AMD will reportedly stop supporting Windows 10 starting with its new Strix Point APUs and you can all blame AI for that

AMD Phoenix
(Image credit: AMD)

According to a post on Weibo (via WCCFTech) by someone reportedly affiliated with Lenovo China, AMD is not going to be providing any Windows 10 drivers for its new chips, starting with the upcoming Strix Point APUs. That will effectively cut AMD processor support for the popular old operating system around a year before Microsoft itself ends Windows 10 life support.

"Win10 enthusiasts please note that starting from Strix Point, AMD will not provide Win10 drivers," reads the post, finishing with a sad panda emoji. 

Just to paint a picture of the number of "Win10 enthusiasts" out there, it's estimated that Windows 10 currently has a global market share of around 69% in terms of desktop operating systems, with Windows 11 dropping down to around 27%.

These Strix Point processors are the chips that we're expecting to be sporting a whole new naming scheme—and likely requiring a whole new decoder wheel to decipher their true meanings—which was accidentally leaked by Asus last week. That would be the triple-figure Ryzen AI 9 HX 170 et al.

And it's seemingly this innate AI-ness that would preclude them from having relevant Windows 10 support. These chips will come with a dedicated NPU, designed to help deliver native AI power on-silicon, that will offer up to 77 TOPs of total local AI processing from the APU alone. That's likely a combination of the NPU (which delivers up to 45 AI TOPs) and then the integrated GPU on top of that.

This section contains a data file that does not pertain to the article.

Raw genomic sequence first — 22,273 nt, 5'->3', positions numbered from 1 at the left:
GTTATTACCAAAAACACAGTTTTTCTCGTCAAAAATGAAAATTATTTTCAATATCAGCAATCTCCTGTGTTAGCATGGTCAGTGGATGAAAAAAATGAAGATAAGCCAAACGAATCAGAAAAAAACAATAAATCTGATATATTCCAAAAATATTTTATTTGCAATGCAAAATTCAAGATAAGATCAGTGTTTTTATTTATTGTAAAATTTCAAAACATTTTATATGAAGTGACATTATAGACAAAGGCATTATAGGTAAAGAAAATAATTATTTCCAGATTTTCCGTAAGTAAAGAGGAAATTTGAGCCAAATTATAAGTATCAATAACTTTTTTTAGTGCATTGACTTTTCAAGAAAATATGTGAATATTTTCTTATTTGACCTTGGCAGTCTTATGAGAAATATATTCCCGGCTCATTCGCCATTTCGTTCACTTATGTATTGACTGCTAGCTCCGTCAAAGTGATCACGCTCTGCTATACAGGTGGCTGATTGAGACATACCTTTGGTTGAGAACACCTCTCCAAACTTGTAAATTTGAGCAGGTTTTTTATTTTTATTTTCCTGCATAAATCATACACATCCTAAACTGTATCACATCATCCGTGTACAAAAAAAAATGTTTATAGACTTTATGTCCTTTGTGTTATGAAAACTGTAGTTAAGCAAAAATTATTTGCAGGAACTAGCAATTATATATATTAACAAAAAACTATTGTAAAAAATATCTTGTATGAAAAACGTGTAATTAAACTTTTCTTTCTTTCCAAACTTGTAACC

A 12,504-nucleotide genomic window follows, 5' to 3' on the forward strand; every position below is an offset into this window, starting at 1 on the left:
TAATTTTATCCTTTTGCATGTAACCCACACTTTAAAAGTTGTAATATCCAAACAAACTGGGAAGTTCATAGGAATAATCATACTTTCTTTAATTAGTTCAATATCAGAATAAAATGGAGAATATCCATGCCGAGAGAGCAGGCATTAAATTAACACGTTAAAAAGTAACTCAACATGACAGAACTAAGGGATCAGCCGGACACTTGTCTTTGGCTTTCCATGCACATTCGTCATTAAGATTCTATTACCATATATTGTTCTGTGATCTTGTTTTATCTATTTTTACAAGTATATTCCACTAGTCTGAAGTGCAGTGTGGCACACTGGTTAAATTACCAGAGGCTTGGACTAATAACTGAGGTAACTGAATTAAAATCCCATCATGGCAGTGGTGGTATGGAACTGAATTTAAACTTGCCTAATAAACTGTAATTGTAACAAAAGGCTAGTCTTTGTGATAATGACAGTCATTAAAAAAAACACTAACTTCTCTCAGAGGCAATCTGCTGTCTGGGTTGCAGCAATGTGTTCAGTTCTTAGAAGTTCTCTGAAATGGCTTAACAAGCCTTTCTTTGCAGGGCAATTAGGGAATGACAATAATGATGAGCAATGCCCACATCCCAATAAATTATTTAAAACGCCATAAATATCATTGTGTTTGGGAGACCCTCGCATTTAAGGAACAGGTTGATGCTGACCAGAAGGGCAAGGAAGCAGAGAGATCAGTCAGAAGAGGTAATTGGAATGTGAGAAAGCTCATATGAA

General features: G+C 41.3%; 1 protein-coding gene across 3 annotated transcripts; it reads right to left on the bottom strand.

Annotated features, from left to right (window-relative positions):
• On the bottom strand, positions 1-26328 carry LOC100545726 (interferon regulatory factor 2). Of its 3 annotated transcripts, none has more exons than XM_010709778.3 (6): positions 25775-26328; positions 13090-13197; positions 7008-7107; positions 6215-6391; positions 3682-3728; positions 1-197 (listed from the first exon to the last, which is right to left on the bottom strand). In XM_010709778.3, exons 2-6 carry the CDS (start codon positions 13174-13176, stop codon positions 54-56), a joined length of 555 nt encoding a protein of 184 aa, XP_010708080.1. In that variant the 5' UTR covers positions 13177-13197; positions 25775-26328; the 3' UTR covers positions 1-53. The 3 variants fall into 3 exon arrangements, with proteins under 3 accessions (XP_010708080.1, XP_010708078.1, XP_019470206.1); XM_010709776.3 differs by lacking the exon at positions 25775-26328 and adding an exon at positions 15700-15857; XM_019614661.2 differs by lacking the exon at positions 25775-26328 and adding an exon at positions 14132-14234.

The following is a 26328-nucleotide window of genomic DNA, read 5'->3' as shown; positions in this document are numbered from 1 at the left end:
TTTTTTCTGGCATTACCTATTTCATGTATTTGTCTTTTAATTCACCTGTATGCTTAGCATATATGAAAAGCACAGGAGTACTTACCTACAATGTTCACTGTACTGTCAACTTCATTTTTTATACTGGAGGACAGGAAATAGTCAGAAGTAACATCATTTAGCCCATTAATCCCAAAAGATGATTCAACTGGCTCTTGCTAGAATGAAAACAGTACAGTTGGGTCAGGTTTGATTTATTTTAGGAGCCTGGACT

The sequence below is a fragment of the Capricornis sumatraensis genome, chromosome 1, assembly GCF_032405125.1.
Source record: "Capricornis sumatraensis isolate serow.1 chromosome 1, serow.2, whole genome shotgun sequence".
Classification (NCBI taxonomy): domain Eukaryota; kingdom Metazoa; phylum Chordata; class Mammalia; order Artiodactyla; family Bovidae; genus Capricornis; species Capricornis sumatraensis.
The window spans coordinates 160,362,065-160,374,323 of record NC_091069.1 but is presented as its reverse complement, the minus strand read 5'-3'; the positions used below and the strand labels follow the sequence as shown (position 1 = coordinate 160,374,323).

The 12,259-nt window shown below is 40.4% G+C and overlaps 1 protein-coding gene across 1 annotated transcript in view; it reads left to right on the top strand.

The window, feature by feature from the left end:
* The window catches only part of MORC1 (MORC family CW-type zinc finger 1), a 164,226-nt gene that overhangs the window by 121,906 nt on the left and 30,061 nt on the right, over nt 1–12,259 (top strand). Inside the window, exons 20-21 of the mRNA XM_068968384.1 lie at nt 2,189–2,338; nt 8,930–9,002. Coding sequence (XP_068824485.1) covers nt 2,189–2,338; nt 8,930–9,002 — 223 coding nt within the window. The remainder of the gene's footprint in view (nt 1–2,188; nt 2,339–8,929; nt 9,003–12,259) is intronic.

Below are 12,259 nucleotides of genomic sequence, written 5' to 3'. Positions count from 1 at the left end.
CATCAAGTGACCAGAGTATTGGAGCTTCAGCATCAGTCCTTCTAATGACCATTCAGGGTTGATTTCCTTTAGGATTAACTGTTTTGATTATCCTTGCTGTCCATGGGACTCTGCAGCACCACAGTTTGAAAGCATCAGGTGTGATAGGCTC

It's the iGPU which is arguably of more interest to PC gamers, with its 16 RDNA 3.5 compute units and the potential to deliver gaming frame rates well beyond what you'll see in modern handheld PCs. And, realistically, that ought to still see Windows 10 graphics driver support from the Adrenalin suite.

But if you want to take advantage of the extra AI features getting baked into the silicon, then you'll need to be running the latest Microsoft operating system and that means getting on the Windows 11 bandwagon. That will inevitably come with more Copilot fluff and extra AI-y features of dubious benefit to the end user, but that probably looks really funky on a whiteboard in the marketing division and on a laptop specs sheet.

Either way, Microsoft will hope that the fuss around AI PCs will help reverse the current trend of Windows 11 dropping market share. And AMD, in turn, will be hoping that will also drive up the number of people upgrading to a platform where 'AI' is literally its middle name.


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Dave James
Managing Editor, Hardware

Dave has been gaming since the days of Zaxxon and Lady Bug on the Colecovision, and code books for the Commodore Vic 20 (Death Race 2000!). He built his first gaming PC at the tender age of 16, and finally finished bug-fixing the Cyrix-based system around a year later. When he dropped it out of the window. He first started writing for Official PlayStation Magazine and Xbox World many decades ago, then moved onto PC Format full-time, then PC Gamer, TechRadar, and T3 among others. Now he's back, writing about the nightmarish graphics card market, CPUs with more cores than sense, gaming laptops hotter than the sun, and SSDs more capacious than a Cybertruck.